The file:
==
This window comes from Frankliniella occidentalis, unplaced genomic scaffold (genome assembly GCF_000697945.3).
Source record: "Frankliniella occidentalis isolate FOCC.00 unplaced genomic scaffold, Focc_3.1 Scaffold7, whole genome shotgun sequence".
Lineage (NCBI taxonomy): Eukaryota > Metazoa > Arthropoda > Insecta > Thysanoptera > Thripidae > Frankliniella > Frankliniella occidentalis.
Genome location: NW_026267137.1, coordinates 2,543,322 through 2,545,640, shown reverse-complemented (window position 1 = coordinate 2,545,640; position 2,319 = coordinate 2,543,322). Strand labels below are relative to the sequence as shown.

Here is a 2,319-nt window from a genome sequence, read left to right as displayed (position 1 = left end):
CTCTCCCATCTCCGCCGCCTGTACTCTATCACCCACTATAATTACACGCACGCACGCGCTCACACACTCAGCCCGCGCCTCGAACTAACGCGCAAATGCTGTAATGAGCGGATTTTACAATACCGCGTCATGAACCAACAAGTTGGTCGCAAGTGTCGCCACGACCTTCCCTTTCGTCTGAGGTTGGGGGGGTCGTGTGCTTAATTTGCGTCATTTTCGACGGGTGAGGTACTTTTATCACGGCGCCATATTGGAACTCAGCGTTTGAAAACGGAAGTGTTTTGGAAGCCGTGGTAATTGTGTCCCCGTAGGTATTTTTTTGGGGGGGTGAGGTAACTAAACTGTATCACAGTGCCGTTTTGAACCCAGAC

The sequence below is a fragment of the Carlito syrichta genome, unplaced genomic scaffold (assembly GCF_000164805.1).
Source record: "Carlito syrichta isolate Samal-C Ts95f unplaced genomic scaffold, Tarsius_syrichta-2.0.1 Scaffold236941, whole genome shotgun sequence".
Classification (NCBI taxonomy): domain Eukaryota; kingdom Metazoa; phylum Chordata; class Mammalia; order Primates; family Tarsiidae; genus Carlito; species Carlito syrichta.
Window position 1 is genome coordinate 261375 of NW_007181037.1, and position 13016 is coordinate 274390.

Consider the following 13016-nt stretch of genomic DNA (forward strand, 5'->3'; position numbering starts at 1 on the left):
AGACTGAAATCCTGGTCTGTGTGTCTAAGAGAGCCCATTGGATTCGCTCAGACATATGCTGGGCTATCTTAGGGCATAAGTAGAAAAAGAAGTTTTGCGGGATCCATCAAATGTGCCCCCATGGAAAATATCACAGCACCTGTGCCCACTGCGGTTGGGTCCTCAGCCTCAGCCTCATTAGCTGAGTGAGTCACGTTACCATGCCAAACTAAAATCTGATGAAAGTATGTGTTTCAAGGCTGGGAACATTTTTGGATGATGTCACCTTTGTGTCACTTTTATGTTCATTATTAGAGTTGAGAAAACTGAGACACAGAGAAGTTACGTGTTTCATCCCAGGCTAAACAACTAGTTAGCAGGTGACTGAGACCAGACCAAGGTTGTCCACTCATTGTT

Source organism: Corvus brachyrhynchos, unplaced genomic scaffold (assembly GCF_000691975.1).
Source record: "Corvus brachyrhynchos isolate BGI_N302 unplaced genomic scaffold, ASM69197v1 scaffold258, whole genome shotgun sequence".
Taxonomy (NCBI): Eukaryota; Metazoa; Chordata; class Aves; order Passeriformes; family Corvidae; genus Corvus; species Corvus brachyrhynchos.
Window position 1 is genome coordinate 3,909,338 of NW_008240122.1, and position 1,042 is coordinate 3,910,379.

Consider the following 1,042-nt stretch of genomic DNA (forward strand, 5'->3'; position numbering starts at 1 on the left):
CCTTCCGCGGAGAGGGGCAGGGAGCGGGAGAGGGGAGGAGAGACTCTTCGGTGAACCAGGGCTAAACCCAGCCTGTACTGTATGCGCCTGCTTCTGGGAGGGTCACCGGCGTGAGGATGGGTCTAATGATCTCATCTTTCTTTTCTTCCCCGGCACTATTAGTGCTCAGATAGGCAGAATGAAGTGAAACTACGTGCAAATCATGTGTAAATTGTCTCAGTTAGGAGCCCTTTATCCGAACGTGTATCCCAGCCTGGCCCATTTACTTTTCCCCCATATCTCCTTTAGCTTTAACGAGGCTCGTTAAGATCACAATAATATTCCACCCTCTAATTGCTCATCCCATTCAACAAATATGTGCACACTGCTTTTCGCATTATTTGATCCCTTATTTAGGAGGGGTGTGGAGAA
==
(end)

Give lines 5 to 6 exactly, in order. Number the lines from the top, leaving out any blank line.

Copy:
Here is a 2,319-nt window from a genome sequence, read left to right as displayed (position 1 = left end):
CTCTCCCATCTCCGCCGCCTGTACTCTATCACCCACTATAATTACACGCACGCACGCGCTCACACACTCAGCCCGCGCCTCGAACTAACGCGCAAATGCTGTAATGAGCGGATTTTACAATACCGCGTCATGAACCAACAAGTTGGTCGCAAGTGTCGCCACGACCTTCCCTTTCGTCTGAGGTTGGGGGGGTCGTGTGCTTAATTTGCGTCATTTTCGACGGGTGAGGTACTTTTATCACGGCGCCATATTGGAACTCAGCGTTTGAAAACGGAAGTGTTTTGGAAGCCGTGGTAATTGTGTCCCCGTAGGTATTTTTTTGGGGGGGTGAGGTAACTAAACTGTATCACAGTGCCGTTTTGAACCCAGAC